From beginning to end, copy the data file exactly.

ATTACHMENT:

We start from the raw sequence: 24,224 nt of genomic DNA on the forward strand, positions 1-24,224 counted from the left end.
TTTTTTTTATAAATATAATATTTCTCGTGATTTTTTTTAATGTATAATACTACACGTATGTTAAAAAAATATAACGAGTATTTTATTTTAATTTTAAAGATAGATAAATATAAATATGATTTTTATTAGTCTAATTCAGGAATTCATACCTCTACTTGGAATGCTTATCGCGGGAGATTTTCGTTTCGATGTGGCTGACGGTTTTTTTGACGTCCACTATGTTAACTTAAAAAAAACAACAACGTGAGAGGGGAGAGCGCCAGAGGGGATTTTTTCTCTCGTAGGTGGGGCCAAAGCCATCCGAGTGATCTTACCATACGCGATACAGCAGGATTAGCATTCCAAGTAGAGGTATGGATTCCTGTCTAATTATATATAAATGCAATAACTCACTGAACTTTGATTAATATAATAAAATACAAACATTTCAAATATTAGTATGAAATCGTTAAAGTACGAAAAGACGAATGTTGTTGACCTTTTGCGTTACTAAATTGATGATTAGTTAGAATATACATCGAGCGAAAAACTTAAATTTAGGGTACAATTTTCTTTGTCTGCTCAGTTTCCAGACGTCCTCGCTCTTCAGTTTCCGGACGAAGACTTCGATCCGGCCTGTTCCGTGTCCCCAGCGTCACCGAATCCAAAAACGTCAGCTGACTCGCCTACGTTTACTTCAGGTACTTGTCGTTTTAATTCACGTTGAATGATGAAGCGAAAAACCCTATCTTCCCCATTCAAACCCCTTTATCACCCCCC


We start from the raw sequence: 24,224 nt of genomic DNA on the forward strand, positions 1-24,224 counted from the left end.
TTTTTTTTATAAATATAATATTTCTCGTGATTTTTTTTAATGTATAATACTACACGTATGTTAAAAAAATATAACGAGTATTTTATTTTAATTTTAAAGATAGATAAATATAAATATGATTTTTATTAGTCTAATTCAGGAATTCATACCTCTACTTGGAATGCTTATCGCGGGAGATTTTCGTTTCGATGTGGCTGACGGTTTTTTTGACGTCCACTATGTTAACTTAAAAAAAACAACAACGTGAGAGGGGAGAGCGCCAGAGGGGATTTTTTCTCTCGTAGGTGGGGCCAAAGCCATCCGAGTGATCTTACCATACGCGATACAGCAGGATTAGCATTCCAAGTAGAGGTATGGATTCCTGTCTAATTATATATAAATGCAATAACTCACTGAACTTTGATTAATATAATAAAATACAAACATTTCAAATATTAGTATGAAATCGTTAAAGTACGAAAAGACGAATGTTGTTGACCTTTTGCGTTACTAAATTGATGATTAGTTAGAATATACATCGAGCGAAAAACTTAAATTTAGGGTACAATTTTCTTTGTCTGCTCAGTTTCCAGACGTCCTCGCTCTTCAGTTTCCGGACGAAGACTTCGATCCGGCCTGTTCCGTGTCCCCAGCGTCACCGAATCCAAAAACGTCAGCTGACTCGCCTACGTTTACTTCAGGTACTTGTCGTTTTAATTCACGTTGAATGATGAAGCGAAAAACCCTATCTTCCCCATTCAAACCCCTTTATCACCCCCC